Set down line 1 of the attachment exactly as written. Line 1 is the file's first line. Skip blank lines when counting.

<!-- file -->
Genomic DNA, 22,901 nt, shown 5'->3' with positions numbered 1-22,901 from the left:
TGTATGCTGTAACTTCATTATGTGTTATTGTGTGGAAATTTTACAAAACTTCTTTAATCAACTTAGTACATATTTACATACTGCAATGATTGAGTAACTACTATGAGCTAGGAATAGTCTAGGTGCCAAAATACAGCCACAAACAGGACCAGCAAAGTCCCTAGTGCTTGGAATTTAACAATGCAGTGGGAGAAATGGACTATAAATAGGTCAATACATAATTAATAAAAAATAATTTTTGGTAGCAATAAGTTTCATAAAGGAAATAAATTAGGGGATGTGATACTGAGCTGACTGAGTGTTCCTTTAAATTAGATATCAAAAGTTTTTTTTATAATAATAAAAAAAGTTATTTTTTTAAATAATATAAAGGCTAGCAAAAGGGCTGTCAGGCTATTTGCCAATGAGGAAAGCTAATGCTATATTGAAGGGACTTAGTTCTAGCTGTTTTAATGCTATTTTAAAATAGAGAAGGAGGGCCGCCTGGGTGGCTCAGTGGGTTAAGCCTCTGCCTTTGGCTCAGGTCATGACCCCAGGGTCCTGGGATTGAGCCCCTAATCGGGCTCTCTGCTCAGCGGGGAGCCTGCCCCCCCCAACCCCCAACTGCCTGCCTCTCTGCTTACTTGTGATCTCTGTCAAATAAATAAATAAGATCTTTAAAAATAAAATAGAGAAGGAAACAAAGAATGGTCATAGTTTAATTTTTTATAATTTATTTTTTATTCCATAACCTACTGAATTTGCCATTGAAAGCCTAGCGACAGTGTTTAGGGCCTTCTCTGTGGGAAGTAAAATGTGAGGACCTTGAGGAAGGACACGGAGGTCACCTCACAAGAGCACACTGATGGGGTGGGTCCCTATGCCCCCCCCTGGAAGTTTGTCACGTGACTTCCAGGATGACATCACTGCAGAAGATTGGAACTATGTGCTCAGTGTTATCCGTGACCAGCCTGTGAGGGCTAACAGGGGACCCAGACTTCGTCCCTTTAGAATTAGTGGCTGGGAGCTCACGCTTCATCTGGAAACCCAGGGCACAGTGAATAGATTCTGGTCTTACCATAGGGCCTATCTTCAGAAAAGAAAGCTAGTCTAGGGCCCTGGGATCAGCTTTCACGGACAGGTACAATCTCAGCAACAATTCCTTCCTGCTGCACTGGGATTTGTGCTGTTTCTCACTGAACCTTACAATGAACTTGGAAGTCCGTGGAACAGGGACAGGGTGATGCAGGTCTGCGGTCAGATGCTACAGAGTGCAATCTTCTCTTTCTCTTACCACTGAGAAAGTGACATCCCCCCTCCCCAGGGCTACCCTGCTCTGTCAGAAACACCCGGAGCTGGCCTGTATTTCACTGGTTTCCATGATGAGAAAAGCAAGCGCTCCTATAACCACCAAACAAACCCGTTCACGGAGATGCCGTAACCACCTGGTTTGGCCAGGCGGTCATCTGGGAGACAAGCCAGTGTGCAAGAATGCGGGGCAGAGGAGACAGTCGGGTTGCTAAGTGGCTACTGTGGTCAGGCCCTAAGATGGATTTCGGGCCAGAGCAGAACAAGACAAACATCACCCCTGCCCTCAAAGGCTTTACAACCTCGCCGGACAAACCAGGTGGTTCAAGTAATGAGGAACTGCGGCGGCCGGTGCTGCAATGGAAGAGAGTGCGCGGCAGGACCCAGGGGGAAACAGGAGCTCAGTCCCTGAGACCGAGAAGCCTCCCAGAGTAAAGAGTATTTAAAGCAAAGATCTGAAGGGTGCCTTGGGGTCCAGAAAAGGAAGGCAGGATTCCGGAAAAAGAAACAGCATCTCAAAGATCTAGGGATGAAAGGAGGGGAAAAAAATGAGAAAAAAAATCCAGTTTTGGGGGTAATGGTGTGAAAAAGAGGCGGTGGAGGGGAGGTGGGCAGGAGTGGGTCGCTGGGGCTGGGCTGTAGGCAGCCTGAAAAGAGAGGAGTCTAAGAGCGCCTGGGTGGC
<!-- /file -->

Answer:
Genomic DNA, 22,901 nt, shown 5'->3' with positions numbered 1-22,901 from the left: